Anne Meisenzahl’s âLong Time Goneâ (TouchPoint Press, 2019) is everything a reader could wish for in a novel. It’s a deep dive into faith and doubt, brimming with insights into the current crisis in Christianity.
Meisenzahl, a resident of Tallahassee, will read and sign her book at Midtown Reader at 7 p.m. on Thursday, December 9.
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While the violence of religious institutions is historic, Grace Schreiber’s trip to Buffalo, NY, to care for her conservative father, is also a search to rediscover a faith that had inspired her compassion and open heart for justice.
Grace leaves in Los Angeles the mysterious and tragic death of Frankie, her adult education student who first wrote about the priest who abused her as a child. He said, âIf people don’t tell their story where they’re from, they’re going to explode.
Meisenzahl’s debut novel resonates on every level as a story that must be told or we will all explode. It leaves no stumbling block of doubt or question of faith unexamined or glossed over. She wonders, for example, which writing we can take literally and which literally.
In the process, she quotes activist Thomas Merton, whom the church has silenced, and befriends a priest who himself questions gender inequalities and sexual injustices perpetrated by the church. .
How can grace reintegrate a faith that has become so compromised; how to get rid of privileged island authorities and cling to a Christ in the service of the poor? Are there multiple paths to God, and can she continue to question received wisdom without blocking her openness to God’s love?
Ultimately, Grace also takes a deep inner journey, one where she finally learns to trust her sister and close friends and to say out loud why she fled to California when she was secretly there. pregnant.
Grace volunteers to help the needy residents of St. Lawrence House, but wonders if selflessness can become obsessive. She discovers the need to keep her boat in balance by asking for help even as she gives herself freely to help a pregnant teenager and thus heal herself.
Along the way, she unwraps essential training moments: her tension with her savage older sister, her bewilderment at her parents’ tension over religious views and her mother’s hidden sacrifice. It is the final and most heartbreaking revelation of all.
Throughout her novel, Meisenzahl maintains the language rich in poetic lyricism, the complicated characters with down-to-earth needs and flaws. While seeking justice for Frankie’s family, Grace discovers that the church has engaged in systemic cover-ups and has exacerbated the criminal behavior of priests. She struggles to maintain her renewed spirituality with so many doubts that shake her faith.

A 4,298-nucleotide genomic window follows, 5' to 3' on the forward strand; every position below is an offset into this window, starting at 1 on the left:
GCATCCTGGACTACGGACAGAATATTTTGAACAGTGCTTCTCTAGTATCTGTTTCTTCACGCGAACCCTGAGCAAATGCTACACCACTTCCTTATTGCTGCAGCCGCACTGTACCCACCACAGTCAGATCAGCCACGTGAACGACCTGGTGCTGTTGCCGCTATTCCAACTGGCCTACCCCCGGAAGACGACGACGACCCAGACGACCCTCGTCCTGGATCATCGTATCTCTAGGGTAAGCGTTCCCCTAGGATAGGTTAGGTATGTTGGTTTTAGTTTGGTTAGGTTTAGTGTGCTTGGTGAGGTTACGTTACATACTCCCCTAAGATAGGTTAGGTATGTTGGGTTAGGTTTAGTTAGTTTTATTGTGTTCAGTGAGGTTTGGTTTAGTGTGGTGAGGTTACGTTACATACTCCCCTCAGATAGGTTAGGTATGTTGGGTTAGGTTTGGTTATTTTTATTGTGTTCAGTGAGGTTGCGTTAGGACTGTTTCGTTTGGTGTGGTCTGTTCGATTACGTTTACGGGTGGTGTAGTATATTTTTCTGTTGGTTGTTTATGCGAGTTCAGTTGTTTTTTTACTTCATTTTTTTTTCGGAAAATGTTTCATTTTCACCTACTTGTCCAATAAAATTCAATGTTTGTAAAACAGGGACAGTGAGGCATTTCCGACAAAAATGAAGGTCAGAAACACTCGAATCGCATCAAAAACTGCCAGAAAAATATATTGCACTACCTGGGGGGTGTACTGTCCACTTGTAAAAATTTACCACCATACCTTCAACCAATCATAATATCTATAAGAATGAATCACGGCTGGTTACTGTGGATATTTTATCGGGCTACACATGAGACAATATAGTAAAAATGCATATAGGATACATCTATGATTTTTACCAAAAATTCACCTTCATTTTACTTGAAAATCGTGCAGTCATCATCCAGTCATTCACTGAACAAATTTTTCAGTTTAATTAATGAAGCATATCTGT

The novel is fiction inspired by real events and characters, and this is what makes it a scintillating, essential and urgent read. It answers many lingering questions about the faith in America today, and therefore is one of the most important books I have read in years.
Meisenzahl has been teaching Adult Education and Outstanding Education for over 35 years. She received an MA from Bank Street College and an MA in Creative Writing from Florida State University. His poems and non-fiction have been published in numerous literary journals. She lives with her husband, writer Roger Peace, in Tallahassee and is a mother and grandmother.
Faith Eidse met Anne Meisenzahl at literary readings at Railroad Square and again while serving at the Tallahassee Writers Association book stand at Tallahassee’s Downtown Marketplace. Eidse’s memoir of her childhood amid the revolution, illness, and trauma of residential schools in Congo, Canada, and the United States is forthcoming.
If you are going to
What: Tallahassee author Anne Meisenzahl to read and sign her book
When: 7 p.m. Thursday, December 9
Or: Midtown Drive, 1123 Thomasville Road
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